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CHS will play baseball, softball, compete in track, with Sisters, Crook County and two Redmond schools

PIONEER FILE PHOTO  - Baseball is one of three sports that Culver will be competing in this fall, playing a schedule against four other Central Oregon schools.Culver High School is one of the few high schools in the state that is expecting to start the school year with face-to-face learning.

The Bulldogs are also about to resume athletic competition.

"I thought we were going to hook up as (athletic directors) and decide if we were going to go the club route or the high school sports route," Culver AD Shea Little said. "Everybody decided to kind of do their own thing, so Madras, Bend and La Pine are going the club route, and Redmond and Ridgeview have got a couple of new ADs and they are going to try to do both. And then Crook County, us and Sisters are trying to protect our coaches and are going to stick with high school sports. That way our coaches don't have to try to create clubs and not have the insurance and liability problems starting programs that may only last for season 1. We would be throwing our coaches out to the wolves as far as liability because we don't have clubs in place, so we are going to go for it."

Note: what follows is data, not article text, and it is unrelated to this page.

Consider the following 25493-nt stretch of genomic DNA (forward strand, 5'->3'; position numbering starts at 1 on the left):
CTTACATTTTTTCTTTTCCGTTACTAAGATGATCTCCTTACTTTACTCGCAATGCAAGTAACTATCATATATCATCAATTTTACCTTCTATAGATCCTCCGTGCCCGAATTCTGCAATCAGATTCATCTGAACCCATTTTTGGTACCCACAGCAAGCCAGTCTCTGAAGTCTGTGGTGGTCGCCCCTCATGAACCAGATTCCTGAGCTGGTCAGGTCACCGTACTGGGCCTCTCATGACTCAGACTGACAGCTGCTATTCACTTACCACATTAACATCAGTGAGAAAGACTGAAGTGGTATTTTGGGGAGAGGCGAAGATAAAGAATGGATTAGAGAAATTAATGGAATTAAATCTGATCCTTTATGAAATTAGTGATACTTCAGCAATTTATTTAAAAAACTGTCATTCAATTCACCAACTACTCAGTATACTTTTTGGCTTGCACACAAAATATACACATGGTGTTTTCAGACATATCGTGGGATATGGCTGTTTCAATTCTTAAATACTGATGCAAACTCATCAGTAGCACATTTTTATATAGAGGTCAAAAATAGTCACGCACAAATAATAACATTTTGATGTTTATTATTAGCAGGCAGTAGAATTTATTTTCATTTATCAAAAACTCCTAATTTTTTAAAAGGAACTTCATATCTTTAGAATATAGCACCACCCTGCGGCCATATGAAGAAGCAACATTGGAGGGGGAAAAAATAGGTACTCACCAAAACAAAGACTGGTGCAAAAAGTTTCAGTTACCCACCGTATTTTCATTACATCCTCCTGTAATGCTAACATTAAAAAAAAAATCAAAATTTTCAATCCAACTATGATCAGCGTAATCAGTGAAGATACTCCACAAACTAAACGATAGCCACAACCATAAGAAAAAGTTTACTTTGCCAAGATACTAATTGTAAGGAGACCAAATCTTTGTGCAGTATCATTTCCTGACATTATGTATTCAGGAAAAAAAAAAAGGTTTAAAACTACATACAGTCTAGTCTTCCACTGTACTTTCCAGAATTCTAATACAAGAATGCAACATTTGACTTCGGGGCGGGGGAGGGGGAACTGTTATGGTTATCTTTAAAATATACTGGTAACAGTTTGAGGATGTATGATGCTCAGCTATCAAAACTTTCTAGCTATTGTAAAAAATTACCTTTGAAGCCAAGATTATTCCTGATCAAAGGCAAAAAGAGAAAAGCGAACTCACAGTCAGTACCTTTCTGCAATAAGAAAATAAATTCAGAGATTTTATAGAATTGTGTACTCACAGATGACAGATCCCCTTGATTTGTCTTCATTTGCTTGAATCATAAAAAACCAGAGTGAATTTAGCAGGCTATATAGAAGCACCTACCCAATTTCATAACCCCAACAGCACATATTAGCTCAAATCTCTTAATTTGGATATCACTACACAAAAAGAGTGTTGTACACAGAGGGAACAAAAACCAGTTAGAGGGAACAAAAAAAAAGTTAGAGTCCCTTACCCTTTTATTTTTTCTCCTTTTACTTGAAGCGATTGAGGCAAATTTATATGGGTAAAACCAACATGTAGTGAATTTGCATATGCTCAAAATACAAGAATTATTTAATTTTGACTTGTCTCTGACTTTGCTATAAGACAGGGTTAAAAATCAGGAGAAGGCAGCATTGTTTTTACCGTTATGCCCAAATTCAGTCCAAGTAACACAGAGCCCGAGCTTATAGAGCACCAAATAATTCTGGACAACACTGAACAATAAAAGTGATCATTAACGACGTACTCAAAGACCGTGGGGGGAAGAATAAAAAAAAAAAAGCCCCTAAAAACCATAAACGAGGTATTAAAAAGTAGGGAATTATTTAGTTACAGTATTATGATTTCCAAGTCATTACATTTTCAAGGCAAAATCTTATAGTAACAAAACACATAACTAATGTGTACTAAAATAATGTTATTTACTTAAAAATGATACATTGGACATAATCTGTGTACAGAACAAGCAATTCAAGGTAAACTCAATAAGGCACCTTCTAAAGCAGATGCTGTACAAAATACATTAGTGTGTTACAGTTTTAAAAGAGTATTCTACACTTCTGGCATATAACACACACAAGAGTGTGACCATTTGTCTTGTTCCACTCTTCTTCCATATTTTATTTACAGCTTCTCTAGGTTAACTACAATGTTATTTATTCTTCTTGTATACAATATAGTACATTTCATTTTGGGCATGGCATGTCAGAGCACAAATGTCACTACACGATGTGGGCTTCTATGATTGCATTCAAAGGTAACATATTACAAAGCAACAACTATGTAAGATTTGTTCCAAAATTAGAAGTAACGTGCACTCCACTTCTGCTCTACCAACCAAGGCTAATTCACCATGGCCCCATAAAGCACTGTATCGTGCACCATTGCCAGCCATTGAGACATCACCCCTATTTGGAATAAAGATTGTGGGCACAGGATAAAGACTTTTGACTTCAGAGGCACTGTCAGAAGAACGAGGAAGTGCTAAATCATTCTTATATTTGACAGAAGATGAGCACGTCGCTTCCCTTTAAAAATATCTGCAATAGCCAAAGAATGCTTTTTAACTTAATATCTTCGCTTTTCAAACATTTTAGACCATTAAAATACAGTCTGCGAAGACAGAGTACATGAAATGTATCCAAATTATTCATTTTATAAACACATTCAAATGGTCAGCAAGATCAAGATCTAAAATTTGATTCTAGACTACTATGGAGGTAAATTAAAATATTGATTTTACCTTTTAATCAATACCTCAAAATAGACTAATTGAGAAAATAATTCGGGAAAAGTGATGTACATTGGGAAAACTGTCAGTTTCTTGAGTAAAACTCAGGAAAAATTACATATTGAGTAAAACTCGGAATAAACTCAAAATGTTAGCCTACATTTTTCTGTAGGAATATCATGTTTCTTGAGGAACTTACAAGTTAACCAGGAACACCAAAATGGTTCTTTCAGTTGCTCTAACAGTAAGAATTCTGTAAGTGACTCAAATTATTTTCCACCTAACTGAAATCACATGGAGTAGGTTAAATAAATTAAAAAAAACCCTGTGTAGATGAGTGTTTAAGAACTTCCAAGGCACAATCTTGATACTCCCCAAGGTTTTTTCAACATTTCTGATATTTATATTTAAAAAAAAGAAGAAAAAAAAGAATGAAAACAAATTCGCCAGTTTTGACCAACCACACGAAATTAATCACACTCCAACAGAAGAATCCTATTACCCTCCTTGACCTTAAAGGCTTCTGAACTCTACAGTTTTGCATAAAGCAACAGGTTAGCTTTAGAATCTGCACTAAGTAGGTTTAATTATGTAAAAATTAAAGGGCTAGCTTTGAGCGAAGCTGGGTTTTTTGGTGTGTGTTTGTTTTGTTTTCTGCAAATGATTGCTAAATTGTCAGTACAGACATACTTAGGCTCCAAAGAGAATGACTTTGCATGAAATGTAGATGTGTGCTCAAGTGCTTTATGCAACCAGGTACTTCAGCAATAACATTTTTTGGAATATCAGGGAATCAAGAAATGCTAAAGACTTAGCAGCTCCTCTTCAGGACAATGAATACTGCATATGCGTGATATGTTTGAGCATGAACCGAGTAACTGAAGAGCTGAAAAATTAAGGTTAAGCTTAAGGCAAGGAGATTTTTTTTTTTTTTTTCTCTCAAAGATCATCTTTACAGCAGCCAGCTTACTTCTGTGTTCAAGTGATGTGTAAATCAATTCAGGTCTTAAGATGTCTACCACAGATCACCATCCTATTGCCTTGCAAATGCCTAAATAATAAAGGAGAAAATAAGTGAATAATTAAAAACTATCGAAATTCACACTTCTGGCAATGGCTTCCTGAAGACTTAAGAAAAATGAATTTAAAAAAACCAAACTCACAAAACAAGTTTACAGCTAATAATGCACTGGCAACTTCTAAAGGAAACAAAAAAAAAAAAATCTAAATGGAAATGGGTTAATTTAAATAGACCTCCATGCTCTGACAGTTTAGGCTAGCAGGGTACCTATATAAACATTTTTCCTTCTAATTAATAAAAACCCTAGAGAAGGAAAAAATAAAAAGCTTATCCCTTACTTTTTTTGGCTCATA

Culver, along with Crook County, Redmond, Ridgeview and Sisters, have chosen to compete during the OSAA season 1.

Culver will compete in track and field, baseball, and softball against the larger Central Oregon schools.

The five Central Oregon schools have divided OSAA season 1 into three sections, with spring sports running through the first week of October, fall sports starting in October and running into mid-November, and winter sports beginning in late November. Each season will have an abbreviated season with approximately three weeks of competition.

The Culver softball team will begin competition with a game at Ridgeview on Monday, Sept. 21. The Bulldog softball team will host Ridgeview Wednesday the 23rd, while the Culver baseball team will play at Ridgeview on Thursday, Sept. 24. All three games will begin at 4 p.m.

Although teams are playing, this is not a normal sports season. Little said that Culver is taking a number of steps to ensure the safety of its athletes and coaches.